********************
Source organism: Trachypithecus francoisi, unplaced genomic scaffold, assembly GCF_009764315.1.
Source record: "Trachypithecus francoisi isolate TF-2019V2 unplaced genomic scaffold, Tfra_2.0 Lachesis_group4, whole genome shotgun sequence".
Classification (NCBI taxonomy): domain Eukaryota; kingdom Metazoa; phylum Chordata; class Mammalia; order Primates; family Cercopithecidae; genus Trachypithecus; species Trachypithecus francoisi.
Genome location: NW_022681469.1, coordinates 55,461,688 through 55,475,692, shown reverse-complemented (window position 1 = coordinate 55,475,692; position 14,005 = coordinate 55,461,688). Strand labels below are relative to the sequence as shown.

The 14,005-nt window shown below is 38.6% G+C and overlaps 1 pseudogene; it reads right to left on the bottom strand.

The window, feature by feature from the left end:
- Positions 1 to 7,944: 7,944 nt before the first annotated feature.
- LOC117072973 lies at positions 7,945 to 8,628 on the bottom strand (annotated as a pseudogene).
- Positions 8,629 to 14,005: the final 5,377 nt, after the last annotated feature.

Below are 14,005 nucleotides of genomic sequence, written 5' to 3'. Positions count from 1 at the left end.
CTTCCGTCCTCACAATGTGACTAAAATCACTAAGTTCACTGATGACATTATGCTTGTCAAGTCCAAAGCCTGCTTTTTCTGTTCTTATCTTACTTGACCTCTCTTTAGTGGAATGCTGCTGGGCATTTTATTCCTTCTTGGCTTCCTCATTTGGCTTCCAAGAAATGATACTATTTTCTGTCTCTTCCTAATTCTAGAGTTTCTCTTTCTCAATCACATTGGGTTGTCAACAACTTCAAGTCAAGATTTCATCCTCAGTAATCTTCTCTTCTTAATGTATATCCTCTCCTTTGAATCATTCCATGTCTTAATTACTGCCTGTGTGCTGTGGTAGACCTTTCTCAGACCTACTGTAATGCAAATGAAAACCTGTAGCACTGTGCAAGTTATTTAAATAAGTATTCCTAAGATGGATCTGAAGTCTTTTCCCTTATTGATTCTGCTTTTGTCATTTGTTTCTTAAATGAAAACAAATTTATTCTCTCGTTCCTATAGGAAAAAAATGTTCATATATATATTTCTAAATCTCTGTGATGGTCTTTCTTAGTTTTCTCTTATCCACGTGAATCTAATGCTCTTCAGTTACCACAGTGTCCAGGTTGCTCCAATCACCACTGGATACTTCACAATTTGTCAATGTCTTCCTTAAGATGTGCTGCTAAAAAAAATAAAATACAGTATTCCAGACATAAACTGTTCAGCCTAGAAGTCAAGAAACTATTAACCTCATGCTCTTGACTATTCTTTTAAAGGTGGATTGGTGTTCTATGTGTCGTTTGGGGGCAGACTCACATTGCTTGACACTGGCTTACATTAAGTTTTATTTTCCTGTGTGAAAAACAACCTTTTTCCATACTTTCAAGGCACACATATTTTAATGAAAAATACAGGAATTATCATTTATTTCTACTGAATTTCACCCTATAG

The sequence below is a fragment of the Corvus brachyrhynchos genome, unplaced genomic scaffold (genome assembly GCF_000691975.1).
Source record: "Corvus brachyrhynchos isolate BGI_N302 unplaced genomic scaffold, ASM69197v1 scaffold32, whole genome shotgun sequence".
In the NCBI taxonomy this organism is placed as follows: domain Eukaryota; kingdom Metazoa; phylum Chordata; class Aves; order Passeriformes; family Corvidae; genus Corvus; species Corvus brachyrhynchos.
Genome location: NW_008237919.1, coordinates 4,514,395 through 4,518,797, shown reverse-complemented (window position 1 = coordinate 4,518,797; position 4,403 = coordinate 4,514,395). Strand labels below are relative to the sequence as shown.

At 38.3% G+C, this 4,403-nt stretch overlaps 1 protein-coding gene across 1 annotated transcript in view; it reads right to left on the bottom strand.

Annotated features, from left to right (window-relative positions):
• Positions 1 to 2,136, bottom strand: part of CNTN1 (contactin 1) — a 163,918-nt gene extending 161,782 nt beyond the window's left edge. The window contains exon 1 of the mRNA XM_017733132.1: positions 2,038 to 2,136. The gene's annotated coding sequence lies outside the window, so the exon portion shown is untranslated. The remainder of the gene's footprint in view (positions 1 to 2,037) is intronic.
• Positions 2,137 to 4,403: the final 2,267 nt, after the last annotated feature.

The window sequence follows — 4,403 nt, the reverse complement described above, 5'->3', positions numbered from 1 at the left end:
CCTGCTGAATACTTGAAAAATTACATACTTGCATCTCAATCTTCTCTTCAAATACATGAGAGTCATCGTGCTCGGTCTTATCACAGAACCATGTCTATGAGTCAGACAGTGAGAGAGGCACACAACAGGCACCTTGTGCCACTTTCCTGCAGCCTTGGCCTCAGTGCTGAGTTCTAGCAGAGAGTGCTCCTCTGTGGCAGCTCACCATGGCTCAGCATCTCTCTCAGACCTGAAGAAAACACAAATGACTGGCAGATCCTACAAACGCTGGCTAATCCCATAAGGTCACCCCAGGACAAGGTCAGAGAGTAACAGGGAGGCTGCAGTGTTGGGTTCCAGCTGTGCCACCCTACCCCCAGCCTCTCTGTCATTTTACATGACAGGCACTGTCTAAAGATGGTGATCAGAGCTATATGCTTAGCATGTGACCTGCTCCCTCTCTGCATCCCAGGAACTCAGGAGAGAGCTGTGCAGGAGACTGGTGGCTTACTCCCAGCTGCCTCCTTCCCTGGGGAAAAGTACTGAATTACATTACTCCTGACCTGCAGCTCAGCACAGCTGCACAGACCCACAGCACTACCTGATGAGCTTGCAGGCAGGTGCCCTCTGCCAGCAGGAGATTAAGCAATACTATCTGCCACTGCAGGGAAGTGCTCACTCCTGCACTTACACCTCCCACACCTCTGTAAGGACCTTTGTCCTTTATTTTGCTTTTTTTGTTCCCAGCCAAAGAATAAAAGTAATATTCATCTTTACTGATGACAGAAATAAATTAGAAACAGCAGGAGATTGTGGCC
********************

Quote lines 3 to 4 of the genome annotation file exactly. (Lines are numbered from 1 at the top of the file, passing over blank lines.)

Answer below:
Classification (NCBI taxonomy): domain Eukaryota; kingdom Metazoa; phylum Chordata; class Mammalia; order Primates; family Cercopithecidae; genus Trachypithecus; species Trachypithecus francoisi.
Genome location: NW_022681469.1, coordinates 55,461,688 through 55,475,692, shown reverse-complemented (window position 1 = coordinate 55,475,692; position 14,005 = coordinate 55,461,688). Strand labels below are relative to the sequence as shown.